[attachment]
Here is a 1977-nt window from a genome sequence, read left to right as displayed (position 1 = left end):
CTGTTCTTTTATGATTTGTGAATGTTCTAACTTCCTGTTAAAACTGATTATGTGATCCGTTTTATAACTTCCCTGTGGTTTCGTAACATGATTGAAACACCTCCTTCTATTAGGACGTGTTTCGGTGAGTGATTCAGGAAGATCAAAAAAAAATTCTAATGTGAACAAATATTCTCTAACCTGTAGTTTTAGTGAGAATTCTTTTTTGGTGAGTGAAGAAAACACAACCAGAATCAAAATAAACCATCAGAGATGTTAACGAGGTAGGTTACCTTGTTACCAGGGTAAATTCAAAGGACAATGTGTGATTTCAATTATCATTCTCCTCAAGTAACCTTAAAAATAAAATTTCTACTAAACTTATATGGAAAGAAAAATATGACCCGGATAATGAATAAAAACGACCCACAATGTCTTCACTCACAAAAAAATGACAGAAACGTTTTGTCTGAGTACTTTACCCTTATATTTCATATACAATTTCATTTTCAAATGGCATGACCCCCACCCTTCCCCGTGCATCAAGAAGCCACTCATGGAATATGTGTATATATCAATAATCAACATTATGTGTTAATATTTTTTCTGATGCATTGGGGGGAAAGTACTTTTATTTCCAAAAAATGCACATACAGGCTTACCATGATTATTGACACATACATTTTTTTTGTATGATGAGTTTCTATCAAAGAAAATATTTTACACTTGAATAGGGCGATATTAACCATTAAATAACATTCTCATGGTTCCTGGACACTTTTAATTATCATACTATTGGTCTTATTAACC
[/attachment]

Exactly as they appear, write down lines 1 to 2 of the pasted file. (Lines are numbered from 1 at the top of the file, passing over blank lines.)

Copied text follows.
Here is a 1977-nt window from a genome sequence, read left to right as displayed (position 1 = left end):
CTGTTCTTTTATGATTTGTGAATGTTCTAACTTCCTGTTAAAACTGATTATGTGATCCGTTTTATAACTTCCCTGTGGTTTCGTAACATGATTGAAACACCTCCTTCTATTAGGACGTGTTTCGGTGAGTGATTCAGGAAGATCAAAAAAAAATTCTAATGTGAACAAATATTCTCTAACCTGTAGTTTTAGTGAGAATTCTTTTTTGGTGAGTGAAGAAAACACAACCAGAATCAAAATAAACCATCAGAGATGTTAACGAGGTAGGTTACCTTGTTACCAGGGTAAATTCAAAGGACAATGTGTGATTTCAATTATCATTCTCCTCAAGTAACCTTAAAAATAAAATTTCTACTAAACTTATATGGAAAGAAAAATATGACCCGGATAATGAATAAAAACGACCCACAATGTCTTCACTCACAAAAAAATGACAGAAACGTTTTGTCTGAGTACTTTACCCTTATATTTCATATACAATTTCATTTTCAAATGGCATGACCCCCACCCTTCCCCGTGCATCAAGAAGCCACTCATGGAATATGTGTATATATCAATAATCAACATTATGTGTTAATATTTTTTCTGATGCATTGGGGGGAAAGTACTTTTATTTCCAAAAAATGCACATACAGGCTTACCATGATTATTGACACATACATTTTTTTTGTATGATGAGTTTCTATCAAAGAAAATATTTTACACTTGAATAGGGCGATATTAACCATTAAATAACATTCTCATGGTTCCTGGACACTTTTAATTATCATACTATTGGTCTTATTAACC